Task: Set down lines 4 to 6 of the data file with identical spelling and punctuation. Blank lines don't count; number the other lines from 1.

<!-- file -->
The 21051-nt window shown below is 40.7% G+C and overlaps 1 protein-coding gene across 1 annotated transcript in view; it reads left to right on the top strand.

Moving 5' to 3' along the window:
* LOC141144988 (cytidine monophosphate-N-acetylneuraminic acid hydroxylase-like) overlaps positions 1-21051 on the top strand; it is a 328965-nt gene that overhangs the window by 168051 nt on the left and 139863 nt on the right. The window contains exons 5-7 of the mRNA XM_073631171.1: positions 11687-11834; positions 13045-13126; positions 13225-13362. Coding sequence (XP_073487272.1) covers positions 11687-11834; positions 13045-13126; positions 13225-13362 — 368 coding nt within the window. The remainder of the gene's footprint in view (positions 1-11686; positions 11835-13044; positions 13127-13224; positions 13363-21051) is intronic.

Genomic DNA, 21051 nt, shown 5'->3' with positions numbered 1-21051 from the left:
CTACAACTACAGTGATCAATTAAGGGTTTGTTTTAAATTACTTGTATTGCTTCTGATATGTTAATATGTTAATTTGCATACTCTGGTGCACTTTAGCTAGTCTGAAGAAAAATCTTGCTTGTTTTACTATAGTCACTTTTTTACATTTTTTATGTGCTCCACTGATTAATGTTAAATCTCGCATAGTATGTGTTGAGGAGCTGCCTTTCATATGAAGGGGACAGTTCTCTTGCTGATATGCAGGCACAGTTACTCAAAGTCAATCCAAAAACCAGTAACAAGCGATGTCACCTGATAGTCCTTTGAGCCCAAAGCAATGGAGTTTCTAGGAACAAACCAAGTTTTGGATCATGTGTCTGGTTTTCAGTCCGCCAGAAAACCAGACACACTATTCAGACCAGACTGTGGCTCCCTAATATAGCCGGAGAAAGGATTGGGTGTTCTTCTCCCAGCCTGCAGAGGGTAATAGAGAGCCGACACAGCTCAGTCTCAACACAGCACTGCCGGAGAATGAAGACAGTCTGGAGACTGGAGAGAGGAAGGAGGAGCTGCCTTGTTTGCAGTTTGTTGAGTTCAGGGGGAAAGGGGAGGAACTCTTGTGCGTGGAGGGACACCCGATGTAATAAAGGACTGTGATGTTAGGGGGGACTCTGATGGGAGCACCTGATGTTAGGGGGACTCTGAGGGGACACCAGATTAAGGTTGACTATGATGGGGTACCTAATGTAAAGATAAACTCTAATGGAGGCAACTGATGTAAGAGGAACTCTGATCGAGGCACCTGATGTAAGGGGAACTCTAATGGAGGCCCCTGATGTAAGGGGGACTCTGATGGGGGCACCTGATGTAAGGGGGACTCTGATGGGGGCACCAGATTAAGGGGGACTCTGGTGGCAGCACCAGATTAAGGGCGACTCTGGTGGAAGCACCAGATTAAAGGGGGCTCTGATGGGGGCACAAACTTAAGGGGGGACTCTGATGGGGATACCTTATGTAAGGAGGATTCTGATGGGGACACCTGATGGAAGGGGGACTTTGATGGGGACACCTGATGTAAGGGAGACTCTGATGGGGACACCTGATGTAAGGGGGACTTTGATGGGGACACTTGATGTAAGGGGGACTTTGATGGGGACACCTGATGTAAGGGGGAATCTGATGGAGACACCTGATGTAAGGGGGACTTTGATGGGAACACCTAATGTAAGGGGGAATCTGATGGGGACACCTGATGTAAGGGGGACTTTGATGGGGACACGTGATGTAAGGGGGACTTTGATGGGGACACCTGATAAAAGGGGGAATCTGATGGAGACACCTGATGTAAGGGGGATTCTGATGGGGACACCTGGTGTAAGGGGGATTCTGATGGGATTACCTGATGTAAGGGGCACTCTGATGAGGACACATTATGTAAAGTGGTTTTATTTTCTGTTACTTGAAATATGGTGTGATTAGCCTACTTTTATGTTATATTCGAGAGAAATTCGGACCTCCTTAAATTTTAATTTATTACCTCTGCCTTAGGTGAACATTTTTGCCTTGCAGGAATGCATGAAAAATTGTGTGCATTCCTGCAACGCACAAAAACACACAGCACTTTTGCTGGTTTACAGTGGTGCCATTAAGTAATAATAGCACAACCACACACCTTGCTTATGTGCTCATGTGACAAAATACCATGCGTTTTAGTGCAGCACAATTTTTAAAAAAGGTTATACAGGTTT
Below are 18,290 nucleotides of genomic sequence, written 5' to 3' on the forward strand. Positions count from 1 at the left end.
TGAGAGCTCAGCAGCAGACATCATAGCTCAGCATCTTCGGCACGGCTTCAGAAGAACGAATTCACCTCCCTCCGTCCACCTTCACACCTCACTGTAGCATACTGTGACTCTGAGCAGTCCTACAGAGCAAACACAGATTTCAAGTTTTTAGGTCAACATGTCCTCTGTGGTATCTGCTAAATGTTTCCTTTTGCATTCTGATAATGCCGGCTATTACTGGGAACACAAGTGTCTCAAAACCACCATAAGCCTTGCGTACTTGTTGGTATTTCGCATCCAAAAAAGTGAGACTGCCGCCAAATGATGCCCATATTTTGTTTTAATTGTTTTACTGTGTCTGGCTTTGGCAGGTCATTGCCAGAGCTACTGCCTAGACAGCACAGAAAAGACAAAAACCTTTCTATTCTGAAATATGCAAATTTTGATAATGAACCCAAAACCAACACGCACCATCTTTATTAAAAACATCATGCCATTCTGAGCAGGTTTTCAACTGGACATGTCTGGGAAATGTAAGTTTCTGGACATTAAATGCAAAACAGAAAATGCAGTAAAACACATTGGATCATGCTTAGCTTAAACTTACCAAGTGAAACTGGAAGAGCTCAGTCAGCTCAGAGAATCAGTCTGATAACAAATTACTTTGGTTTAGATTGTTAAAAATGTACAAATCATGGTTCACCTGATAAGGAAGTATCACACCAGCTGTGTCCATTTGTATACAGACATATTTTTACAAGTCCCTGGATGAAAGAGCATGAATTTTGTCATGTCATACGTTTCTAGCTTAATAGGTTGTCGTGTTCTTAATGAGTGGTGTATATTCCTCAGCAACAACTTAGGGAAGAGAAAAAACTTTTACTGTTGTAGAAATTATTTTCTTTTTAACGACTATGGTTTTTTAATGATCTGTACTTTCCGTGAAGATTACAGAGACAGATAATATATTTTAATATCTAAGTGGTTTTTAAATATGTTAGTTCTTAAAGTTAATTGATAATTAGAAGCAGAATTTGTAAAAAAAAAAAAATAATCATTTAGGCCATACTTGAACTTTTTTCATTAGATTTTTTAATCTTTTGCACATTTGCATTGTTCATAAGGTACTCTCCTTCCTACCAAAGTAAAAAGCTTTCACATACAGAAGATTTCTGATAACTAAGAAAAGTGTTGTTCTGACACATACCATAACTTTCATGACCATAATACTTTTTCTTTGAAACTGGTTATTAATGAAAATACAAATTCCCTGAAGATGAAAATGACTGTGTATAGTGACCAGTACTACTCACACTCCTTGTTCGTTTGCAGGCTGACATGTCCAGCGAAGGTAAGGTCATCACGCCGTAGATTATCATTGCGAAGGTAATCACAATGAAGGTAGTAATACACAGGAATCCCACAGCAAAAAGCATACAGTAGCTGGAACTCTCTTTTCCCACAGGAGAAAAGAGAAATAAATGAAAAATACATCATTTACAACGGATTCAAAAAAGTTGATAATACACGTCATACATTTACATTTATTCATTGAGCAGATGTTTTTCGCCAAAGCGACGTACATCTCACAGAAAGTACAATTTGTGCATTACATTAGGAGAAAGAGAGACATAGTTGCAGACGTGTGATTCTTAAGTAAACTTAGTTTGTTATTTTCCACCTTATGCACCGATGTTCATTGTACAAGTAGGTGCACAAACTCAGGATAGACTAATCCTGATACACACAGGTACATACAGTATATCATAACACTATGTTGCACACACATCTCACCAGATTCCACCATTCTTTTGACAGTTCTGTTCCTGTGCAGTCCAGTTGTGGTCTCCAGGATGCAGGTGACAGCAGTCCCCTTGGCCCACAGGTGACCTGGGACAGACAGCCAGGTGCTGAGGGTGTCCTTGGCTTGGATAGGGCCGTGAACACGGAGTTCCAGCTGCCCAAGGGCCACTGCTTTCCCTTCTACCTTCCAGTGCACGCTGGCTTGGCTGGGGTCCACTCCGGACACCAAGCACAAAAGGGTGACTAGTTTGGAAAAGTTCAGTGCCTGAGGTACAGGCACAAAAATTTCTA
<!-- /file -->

Genomic DNA, 21051 nt, shown 5'->3' with positions numbered 1-21051 from the left:
CTACAACTACAGTGATCAATTAAGGGTTTGTTTTAAATTACTTGTATTGCTTCTGATATGTTAATATGTTAATTTGCATACTCTGGTGCACTTTAGCTAGTCTGAAGAAAAATCTTGCTTGTTTTACTATAGTCACTTTTTTACATTTTTTATGTGCTCCACTGATTAATGTTAAATCTCGCATAGTATGTGTTGAGGAGCTGCCTTTCATATGAAGGGGACAGTTCTCTTGCTGATATGCAGGCACAGTTACTCAAAGTCAATCCAAAAACCAGTAACAAGCGATGTCACCTGATAGTCCTTTGAGCCCAAAGCAATGGAGTTTCTAGGAACAAACCAAGTTTTGGATCATGTGTCTGGTTTTCAGTCCGCCAGAAAACCAGACACACTATTCAGACCAGACTGTGGCTCCCTAATATAGCCGGAGAAAGGATTGGGTGTTCTTCTCCCAGCCTGCAGAGGGTAATAGAGAGCCGACACAGCTCAGTCTCAACACAGCACTGCCGGAGAATGAAGACAGTCTGGAGACTGGAGAGAGGAAGGAGGAGCTGCCTTGTTTGCAGTTTGTTGAGTTCAGGGGGAAAGGGGAGGAACTCTTGTGCGTGGAGGGACACCCGATGTAATAAAGGACTGTGATGTTAGGGGGGACTCTGATGGGAGCACCTGATGTTAGGGGGACTCTGAGGGGACACCAGATTAAGGTTGACTATGATGGGGTACCTAATGTAAAGATAAACTCTAATGGAGGCAACTGATGTAAGAGGAACTCTGATCGAGGCACCTGATGTAAGGGGAACTCTAATGGAGGCCCCTGATGTAAGGGGGACTCTGATGGGGGCACCTGATGTAAGGGGGACTCTGATGGGGGCACCAGATTAAGGGGGACTCTGGTGGCAGCACCAGATTAAGGGCGACTCTGGTGGAAGCACCAGATTAAAGGGGGCTCTGATGGGGGCACAAACTTAAGGGGGGACTCTGATGGGGATACCTTATGTAAGGAGGATTCTGATGGGGACACCTGATGGAAGGGGGACTTTGATGGGGACACCTGATGTAAGGGAGACTCTGATGGGGACACCTGATGTAAGGGGGACTTTGATGGGGACACTTGATGTAAGGGGGACTTTGATGGGGACACCTGATGTAAGGGGGAATCTGATGGAGACACCTGATGTAAGGGGGACTTTGATGGGAACACCTAATGTAAGGGGGAATCTGATGGGGACACCTGATGTAAGGGGGACTTTGATGGGGACACGTGATGTAAGGGGGACTTTGATGGGGACACCTGATAAAAGGGGGAATCTGATGGAGACACCTGATGTAAGGGGGATTCTGATGGGGACACCTGGTGTAAGGGGGATTCTGATGGGATTACCTGATGTAAGGGGCACTCTGATGAGGACACATTATGTAAAGTGGTTTTATTTTCTGTTACTTGAAATATGGTGTGATTAGCCTACTTTTATGTTATATTCGAGAGAAATTCGGACCTCCTTAAATTTTAATTTATTACCTCTGCCTTAGGTGAACATTTTTGCCTTGCAGGAATGCATGAAAAATTGTGTGCATTCCTGCAACGCACAAAAACACACAGCACTTTTGCTGGTTTACAGTGGTGCCATTAAGTAATAATAGCACAACCACACACCTTGCTTATGTGCTCATGTGACAAAATACCATGCGTTTTAGTGCAGCACAATTTTTAAAAAAGGTTATACAGGTTT
Below are 18,290 nucleotides of genomic sequence, written 5' to 3' on the forward strand. Positions count from 1 at the left end.